Does repeat play elicit cooperation? Evidence from federal civil litigation

Jason Scott Johnston, Joel Waldfogel

Research output: Contribution to journalArticlepeer-review

29 Scopus citations


While some litigants frequently file cases, very few opposing pairs of litigants appear together frequently. Thus, there is little opportunity for litigants to develop trust or reputation. Lawyers, on the other hand, face each other frequently and participate in a community of lawyers that shares information. Lawyers may therefore foster efficient dispute resolution by turning one-shot client interaction into a repeated game. This suggests the following empirical question: are disputes resolved more quickly by agents (lawyers) who interact frequently, either as individuals or through their firms? We have assembled a data set on roughly 2,000 federal civil cases filed in the Eastern District of Pennsylvania in 1994, supplementing the Inter-university Consortium for Political and Social Research data with attorney, and firm, identity. After accounting for individual attorney speed, we find that cases that involve attorney pairs who interact repeatedly in our data are resolved more quickly and are more likely to settle.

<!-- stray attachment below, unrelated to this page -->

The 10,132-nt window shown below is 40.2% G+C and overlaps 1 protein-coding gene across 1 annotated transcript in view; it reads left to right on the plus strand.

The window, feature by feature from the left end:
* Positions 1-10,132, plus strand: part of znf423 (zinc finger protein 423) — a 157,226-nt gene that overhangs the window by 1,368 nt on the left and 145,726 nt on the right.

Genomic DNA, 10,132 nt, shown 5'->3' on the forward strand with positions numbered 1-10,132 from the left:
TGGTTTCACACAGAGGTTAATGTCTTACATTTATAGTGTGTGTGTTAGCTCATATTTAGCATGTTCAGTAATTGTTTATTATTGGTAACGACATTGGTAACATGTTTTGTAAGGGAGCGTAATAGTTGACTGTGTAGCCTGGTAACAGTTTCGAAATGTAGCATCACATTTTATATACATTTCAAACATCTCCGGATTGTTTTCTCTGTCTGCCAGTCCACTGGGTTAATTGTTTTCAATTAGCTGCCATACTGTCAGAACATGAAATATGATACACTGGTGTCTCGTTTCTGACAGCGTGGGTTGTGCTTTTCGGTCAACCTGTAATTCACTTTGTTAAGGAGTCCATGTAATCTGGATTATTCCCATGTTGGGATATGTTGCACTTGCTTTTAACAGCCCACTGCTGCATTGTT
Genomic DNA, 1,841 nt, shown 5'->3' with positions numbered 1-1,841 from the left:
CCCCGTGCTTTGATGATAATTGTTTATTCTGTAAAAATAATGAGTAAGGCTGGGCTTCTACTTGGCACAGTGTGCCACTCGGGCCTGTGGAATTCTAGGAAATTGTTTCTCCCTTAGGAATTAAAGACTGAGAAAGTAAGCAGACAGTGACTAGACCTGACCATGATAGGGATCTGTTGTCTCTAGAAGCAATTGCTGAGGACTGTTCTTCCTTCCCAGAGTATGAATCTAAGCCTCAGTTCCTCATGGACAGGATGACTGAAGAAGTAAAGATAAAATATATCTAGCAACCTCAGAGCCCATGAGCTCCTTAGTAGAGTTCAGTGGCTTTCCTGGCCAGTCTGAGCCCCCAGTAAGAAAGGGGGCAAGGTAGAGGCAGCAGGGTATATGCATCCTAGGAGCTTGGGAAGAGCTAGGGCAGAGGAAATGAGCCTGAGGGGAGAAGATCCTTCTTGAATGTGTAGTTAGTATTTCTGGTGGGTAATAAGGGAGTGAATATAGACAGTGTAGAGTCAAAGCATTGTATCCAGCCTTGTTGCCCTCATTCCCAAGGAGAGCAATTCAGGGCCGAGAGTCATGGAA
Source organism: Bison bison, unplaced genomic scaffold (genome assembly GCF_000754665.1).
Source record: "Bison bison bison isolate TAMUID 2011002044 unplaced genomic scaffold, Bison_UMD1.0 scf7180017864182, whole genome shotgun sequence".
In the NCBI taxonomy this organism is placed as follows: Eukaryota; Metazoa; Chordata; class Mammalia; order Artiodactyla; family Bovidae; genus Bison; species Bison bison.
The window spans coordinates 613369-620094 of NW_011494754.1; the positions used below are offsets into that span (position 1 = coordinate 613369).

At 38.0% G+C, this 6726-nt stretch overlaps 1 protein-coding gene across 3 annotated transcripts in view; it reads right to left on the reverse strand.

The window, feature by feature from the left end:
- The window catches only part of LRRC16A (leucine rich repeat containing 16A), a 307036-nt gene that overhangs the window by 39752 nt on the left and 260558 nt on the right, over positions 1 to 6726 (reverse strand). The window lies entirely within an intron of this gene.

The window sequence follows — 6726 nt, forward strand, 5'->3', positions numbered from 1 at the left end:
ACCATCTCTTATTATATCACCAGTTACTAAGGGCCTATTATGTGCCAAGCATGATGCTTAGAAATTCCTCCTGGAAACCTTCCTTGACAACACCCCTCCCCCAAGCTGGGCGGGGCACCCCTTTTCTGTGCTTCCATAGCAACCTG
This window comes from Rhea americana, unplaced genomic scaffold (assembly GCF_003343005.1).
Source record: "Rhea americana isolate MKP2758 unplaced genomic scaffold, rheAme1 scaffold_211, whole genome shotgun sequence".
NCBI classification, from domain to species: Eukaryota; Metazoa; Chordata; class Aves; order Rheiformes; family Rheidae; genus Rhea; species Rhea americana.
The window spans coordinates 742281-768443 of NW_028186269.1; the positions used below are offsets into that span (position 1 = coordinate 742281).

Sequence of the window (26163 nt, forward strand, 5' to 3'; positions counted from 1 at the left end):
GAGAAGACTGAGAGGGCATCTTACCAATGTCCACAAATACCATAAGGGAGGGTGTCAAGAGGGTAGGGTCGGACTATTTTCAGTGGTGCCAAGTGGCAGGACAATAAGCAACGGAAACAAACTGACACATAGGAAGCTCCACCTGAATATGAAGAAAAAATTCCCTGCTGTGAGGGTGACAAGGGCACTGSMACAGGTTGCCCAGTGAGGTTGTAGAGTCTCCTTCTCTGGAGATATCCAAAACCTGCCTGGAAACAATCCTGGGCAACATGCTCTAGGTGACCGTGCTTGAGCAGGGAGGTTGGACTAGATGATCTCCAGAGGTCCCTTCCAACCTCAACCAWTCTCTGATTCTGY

Original languageEnglish (US)
Pages (from-to)39-60
Number of pages22
JournalJournal of Legal Studies
Issue number1 I
StatePublished - Jan 1 2002


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